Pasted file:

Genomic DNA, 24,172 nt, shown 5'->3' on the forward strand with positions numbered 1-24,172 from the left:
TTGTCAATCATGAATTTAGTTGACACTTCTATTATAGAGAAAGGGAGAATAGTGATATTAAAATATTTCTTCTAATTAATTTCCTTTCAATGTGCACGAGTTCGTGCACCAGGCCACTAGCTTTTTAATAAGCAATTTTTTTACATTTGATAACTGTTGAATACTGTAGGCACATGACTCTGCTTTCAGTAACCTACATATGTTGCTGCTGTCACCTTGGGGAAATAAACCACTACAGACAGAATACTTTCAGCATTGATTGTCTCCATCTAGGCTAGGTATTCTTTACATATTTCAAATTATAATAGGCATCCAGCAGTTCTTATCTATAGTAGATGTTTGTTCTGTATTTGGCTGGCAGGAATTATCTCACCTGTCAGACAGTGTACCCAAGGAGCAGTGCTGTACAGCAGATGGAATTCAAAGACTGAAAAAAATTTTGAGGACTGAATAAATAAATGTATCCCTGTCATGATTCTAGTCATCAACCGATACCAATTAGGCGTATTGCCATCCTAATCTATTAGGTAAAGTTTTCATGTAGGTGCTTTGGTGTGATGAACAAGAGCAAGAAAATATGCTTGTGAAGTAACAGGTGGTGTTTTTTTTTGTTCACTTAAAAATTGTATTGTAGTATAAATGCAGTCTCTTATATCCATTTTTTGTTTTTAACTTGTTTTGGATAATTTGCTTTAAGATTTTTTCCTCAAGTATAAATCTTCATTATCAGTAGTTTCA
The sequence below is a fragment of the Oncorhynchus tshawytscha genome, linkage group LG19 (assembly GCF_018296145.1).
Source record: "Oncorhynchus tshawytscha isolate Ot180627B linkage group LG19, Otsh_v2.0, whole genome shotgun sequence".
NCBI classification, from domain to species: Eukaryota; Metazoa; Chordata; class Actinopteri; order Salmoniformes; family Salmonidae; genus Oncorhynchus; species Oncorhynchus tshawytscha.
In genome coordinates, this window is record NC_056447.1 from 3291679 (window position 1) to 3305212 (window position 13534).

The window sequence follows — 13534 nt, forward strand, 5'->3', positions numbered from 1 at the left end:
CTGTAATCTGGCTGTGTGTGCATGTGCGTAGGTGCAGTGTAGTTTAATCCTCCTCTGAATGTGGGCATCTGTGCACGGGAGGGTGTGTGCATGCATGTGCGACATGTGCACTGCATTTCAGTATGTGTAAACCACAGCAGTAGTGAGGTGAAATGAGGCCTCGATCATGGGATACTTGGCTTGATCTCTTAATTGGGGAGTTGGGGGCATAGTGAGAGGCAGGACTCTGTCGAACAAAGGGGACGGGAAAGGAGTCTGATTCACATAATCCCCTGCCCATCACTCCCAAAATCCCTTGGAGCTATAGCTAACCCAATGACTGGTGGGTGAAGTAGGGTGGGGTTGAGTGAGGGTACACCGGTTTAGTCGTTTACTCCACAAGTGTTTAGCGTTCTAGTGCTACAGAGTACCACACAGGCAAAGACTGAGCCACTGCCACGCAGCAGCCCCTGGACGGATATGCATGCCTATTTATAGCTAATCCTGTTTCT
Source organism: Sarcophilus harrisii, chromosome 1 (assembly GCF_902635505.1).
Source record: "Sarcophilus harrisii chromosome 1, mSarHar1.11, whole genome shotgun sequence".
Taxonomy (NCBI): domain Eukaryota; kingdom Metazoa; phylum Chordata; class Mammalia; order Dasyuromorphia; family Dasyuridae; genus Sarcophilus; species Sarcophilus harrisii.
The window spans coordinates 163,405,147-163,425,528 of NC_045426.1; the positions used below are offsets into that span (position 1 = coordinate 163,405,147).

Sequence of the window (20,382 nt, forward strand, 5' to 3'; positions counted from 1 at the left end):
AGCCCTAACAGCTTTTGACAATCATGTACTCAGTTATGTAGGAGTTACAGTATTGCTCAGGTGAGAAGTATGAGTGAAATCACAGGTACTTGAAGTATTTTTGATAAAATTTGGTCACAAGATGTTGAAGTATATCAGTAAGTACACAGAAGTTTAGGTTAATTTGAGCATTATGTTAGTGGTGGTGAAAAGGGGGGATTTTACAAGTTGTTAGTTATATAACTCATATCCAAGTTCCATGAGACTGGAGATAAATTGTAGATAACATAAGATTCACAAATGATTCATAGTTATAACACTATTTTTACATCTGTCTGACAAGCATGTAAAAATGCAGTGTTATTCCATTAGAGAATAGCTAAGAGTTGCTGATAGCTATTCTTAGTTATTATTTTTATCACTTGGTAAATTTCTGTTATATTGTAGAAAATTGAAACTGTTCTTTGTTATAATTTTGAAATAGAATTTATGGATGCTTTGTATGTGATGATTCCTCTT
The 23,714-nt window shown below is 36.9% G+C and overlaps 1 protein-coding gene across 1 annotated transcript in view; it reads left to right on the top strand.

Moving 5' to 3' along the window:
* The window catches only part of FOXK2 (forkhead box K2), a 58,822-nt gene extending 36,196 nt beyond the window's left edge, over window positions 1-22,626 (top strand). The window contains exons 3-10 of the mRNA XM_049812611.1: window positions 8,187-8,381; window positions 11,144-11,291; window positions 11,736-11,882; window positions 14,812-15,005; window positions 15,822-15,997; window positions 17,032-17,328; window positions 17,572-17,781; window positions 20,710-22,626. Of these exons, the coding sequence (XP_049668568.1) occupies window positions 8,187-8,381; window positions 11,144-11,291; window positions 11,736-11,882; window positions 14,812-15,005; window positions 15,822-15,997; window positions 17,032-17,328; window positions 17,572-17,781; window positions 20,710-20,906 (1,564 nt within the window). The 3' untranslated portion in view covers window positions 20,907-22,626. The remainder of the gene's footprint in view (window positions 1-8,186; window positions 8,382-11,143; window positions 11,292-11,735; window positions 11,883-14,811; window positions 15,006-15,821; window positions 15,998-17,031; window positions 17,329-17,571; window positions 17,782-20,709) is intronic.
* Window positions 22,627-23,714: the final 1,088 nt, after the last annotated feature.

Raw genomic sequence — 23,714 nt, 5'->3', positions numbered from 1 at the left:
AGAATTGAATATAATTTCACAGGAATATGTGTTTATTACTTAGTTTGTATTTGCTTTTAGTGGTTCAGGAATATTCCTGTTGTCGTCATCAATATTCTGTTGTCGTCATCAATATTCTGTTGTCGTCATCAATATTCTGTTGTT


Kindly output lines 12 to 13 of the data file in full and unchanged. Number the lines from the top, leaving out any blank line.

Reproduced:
The window spans coordinates 163,405,147-163,425,528 of NC_045426.1; the positions used below are offsets into that span (position 1 = coordinate 163,405,147).

Sequence of the window (20,382 nt, forward strand, 5' to 3'; positions counted from 1 at the left end):